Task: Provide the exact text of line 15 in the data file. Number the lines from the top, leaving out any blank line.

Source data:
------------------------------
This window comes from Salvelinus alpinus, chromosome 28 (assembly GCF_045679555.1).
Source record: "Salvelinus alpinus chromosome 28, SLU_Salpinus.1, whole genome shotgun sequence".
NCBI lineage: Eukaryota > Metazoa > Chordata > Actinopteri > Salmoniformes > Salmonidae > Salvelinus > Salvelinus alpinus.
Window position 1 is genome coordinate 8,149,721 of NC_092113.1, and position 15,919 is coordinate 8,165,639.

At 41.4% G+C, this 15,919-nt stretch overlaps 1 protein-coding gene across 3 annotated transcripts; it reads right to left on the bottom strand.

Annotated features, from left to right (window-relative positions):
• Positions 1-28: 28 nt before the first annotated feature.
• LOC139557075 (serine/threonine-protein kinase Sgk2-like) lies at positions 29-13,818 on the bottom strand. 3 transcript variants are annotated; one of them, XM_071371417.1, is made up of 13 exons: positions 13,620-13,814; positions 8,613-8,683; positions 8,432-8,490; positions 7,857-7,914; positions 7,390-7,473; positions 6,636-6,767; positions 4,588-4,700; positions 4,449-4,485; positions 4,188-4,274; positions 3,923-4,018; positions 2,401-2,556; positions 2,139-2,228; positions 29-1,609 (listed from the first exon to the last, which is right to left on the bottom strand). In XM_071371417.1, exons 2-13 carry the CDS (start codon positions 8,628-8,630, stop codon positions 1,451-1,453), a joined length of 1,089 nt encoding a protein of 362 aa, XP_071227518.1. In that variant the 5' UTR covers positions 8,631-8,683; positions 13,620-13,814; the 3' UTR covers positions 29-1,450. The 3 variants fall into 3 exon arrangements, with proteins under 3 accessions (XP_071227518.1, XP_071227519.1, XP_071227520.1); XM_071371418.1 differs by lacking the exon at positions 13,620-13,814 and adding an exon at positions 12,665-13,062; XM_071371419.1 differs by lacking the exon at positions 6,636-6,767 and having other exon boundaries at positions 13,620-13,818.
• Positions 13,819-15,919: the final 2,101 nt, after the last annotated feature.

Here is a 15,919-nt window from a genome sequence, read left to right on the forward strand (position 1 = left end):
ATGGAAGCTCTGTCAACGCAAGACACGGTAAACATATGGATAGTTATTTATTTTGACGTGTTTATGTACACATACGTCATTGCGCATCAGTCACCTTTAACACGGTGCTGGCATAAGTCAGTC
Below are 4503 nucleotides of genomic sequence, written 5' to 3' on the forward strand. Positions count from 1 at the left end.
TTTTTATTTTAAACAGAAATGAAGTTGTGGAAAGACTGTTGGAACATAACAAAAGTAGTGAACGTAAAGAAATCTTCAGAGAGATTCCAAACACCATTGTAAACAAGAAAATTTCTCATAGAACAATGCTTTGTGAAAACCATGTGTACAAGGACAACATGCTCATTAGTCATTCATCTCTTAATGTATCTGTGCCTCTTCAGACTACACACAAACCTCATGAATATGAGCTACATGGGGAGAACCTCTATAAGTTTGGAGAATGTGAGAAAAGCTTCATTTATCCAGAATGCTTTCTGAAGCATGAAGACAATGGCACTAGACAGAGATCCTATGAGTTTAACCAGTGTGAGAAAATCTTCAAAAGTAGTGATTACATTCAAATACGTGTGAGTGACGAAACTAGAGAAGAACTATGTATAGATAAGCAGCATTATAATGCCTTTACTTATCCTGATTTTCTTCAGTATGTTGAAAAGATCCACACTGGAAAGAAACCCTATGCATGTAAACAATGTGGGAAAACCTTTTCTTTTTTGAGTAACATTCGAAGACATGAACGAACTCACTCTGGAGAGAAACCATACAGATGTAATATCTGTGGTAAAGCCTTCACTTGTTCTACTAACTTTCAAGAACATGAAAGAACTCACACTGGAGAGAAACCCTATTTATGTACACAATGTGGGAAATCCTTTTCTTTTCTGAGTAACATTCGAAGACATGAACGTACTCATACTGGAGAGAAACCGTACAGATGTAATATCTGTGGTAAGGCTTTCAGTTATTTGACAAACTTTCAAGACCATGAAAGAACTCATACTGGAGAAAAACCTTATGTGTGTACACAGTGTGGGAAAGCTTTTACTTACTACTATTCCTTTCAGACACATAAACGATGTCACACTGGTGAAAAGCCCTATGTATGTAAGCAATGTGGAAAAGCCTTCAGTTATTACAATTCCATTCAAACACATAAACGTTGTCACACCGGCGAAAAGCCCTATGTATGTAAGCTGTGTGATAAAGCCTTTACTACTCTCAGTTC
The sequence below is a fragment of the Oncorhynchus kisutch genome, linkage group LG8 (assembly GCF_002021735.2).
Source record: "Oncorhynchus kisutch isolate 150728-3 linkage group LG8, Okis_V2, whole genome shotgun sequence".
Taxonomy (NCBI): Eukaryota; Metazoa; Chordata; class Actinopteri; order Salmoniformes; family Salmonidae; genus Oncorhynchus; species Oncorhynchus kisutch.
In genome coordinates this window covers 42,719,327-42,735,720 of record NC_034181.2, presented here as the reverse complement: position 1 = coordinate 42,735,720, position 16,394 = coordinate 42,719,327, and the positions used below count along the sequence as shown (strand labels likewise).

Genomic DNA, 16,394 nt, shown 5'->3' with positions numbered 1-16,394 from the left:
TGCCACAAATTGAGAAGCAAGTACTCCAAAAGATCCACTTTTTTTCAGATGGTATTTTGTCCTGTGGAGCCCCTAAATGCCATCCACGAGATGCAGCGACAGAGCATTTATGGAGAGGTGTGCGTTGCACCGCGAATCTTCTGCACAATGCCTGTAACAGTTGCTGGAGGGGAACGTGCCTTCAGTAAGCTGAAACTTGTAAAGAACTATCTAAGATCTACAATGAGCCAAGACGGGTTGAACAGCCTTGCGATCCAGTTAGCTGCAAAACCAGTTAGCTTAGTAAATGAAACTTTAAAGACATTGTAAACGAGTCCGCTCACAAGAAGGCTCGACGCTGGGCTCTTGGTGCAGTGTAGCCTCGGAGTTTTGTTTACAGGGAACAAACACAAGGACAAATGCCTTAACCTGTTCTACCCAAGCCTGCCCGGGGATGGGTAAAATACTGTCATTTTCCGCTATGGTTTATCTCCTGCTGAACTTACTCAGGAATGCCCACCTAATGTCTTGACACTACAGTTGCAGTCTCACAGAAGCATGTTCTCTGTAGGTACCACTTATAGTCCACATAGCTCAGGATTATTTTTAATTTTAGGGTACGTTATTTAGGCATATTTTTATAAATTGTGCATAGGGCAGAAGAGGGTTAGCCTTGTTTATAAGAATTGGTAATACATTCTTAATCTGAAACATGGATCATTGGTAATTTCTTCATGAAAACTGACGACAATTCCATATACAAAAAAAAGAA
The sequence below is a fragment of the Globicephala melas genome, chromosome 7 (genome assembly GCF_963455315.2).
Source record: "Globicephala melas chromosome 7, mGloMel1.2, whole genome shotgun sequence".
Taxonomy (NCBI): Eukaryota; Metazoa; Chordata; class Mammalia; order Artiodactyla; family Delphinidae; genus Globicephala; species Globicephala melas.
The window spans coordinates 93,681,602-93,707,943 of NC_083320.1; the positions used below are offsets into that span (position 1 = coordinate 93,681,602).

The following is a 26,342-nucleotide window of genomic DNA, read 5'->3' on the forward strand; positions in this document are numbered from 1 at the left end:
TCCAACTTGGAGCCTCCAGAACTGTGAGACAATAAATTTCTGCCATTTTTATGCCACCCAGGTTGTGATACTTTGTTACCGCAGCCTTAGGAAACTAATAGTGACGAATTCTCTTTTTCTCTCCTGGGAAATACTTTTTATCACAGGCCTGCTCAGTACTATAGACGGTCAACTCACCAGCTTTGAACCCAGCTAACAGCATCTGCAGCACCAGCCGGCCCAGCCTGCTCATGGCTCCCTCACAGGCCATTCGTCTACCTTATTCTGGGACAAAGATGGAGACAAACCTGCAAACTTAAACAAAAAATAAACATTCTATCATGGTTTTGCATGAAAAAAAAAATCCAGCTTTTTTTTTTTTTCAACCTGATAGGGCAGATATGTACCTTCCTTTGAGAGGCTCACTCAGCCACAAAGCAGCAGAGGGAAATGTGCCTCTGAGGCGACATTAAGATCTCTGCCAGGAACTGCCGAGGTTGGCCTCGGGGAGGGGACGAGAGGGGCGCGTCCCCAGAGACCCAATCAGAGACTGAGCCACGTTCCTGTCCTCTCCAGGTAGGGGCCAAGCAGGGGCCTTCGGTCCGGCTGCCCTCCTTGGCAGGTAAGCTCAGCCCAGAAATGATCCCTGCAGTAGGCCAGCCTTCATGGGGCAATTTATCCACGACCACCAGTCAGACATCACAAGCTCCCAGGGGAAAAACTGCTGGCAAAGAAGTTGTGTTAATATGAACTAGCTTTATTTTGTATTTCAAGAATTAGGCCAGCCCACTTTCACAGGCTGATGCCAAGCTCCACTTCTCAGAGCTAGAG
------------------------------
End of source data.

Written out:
Source record: "Oncorhynchus kisutch isolate 150728-3 linkage group LG8, Okis_V2, whole genome shotgun sequence".